HappyDays5coverGrade: C+/B-
Entire family: Yes
1977-78, 662 min. (26 episodes), Color
CBS Home Entertainment
Not rated (would be G)
Aspect ratio: 1.33:1
Featured audio: Dolby Digital Mono
Bonus features: C (4th Anniv. Special)
Theme song

Entertainment is one thing, but there are times when, if something out of Hollywood has become part of our vocabulary or is frequently alluded to, you need to see a film or TV show just to be culturally literate.

That’s the case with Happy Days: Season 5. Maybe you’ve heard of the expression “jumped the shark”—the precise moment when a TV series gets a little too wonky and begins to go downhill? That phrase comes from a triple episode that launched the fifth season of Happy Days, a popular series created by Garry Marshall and set in Milwaukee, circa the 1950s and early ‘60s. This season in California, Fonzie (Henry Winkler)—whose trademark catchphrase “Heyyyyyy” had already become a part of pop culture—is faced with a water skiing challenge and must jump over a man-eating shark that’s penned in an enclosure near the beach.

For most of America, Happy Days felt like the TV version of American Graffiti, especially because Ron Howard also starred in that coming-of-age film about teenagers cruising around on the eve of their separate departures for college. This series from Garry Marshall is a fun, wholesome one that hit its stride in Season 2 and, as many believe, started to decline in Season 5 when Fonzie paraded around the beach in his leather jacket, shorts, and motorcycle boots.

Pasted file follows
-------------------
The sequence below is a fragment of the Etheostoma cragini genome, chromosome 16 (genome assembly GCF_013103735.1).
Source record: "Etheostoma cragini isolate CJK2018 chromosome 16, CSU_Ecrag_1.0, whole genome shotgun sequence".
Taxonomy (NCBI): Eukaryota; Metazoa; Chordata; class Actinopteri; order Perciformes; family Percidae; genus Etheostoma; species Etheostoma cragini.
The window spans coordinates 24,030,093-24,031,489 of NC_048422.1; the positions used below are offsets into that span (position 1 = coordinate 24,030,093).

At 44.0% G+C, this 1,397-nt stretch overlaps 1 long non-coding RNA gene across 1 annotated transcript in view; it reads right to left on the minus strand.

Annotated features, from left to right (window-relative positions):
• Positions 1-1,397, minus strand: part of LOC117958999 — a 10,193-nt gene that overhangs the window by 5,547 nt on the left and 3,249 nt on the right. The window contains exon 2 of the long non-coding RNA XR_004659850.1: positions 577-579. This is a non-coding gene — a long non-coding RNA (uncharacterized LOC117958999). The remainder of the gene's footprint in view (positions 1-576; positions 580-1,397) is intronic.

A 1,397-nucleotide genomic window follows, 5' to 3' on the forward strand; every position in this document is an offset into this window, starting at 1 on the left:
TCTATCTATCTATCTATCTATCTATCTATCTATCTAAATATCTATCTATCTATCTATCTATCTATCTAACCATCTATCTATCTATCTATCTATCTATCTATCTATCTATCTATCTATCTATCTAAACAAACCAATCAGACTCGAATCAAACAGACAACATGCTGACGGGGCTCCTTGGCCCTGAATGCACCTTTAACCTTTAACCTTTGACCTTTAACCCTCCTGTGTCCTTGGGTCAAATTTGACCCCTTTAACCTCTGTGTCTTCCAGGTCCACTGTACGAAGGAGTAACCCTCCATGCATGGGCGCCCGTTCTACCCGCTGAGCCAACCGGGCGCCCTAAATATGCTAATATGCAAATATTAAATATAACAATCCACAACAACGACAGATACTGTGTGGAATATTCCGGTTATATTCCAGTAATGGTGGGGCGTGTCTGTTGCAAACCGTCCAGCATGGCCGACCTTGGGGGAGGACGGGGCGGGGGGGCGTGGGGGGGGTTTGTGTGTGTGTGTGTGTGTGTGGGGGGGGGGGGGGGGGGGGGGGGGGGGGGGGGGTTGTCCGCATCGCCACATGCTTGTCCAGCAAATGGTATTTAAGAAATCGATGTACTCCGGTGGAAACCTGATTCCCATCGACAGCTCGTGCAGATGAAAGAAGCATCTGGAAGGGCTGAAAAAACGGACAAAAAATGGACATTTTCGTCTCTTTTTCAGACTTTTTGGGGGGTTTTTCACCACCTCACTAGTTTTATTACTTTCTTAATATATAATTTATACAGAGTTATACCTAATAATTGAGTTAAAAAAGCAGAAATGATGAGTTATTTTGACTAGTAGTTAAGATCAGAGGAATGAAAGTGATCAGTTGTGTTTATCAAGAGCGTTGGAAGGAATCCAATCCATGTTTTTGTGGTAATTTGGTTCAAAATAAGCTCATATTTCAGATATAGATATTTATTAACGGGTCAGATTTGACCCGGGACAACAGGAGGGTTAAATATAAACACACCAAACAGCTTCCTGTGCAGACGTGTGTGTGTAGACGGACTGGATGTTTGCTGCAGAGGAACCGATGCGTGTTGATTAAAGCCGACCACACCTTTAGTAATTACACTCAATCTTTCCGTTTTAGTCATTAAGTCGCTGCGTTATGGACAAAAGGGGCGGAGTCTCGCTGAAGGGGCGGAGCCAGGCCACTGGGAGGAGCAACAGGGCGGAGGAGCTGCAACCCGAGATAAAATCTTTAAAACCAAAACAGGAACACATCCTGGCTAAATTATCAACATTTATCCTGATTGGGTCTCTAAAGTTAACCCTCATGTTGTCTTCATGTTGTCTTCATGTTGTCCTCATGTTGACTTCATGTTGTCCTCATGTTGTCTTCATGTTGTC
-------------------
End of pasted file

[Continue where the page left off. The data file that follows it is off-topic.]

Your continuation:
HappyDays5screenThe series revolves around Richie Cunningham (Howard), his parents Howard and Marion (Tom Bosley, Marion Ross), kid sister Joanie (Erin Moran), best friends Ralph and Potsie (Donny Most, Anson Williams), and America’s favorite greaser, Arthur “Fonzie” Fonzarelli—an ex-gang member slash mechanic who took a shine to Richie and his family, whom he adopts as his own. The plots are as wholesome as Richie, and family is at the forefront. This season Richie attends college at UW-Milwaukee, Joanie is developing as a young woman (and bringing out a new protectiveness in her father), and Fonzie’s cousin, Chachi (Scott Baio), is introduced, along with Chachi’s crush on Joanie. This season Al (Al Molinaro) takes over from Arnold at the popular drive-in malt shop and burger joint where Richie and the high school and college crowd hangs out, and Fonzie takes up with a female rocker named Leather Tuscadero (real-life guitarist Suzi Quatro).

This was Ron Howard’s second mega-hit TV series, and in Season 5 the writers have a little fun with that fact. In an episode that served as the launch for the spin-off series Mork & Mindy, Robin Williams plays an Orkan who visits Earth in order to bring back an “average” specimen (Richie) for study, and Mork sees The Andy Griffith Show and remarks how much he likes Opie (played by young Ronnie Howard). This season Joanie also gets her first kiss, Fonzie briefly dates a ballet teacher, Potsie finds a serious girlfriend, Richie almost dies in a motorcycle crash, and Richie and his friends taste college life.

Season 5 isn’t as good of a starting place for family viewing as Season 2 or even 3, but don’t be misled by the whole shark business. Yes, it brings you up to speed with that “jumping the shark” phrase and also gives you an intro to the hit spin-off series Mork & Mindy. And yes, there are some hokey episodes here, with the writers going off the deep end by pushing the characters in the direction of their clichés. But while the show starts to get more uneven this season, there are still enough episodes to entertain. My daughter, who’s in junior high, liked the show enough to sing the theme song and laughed out loud a number of times. So did I.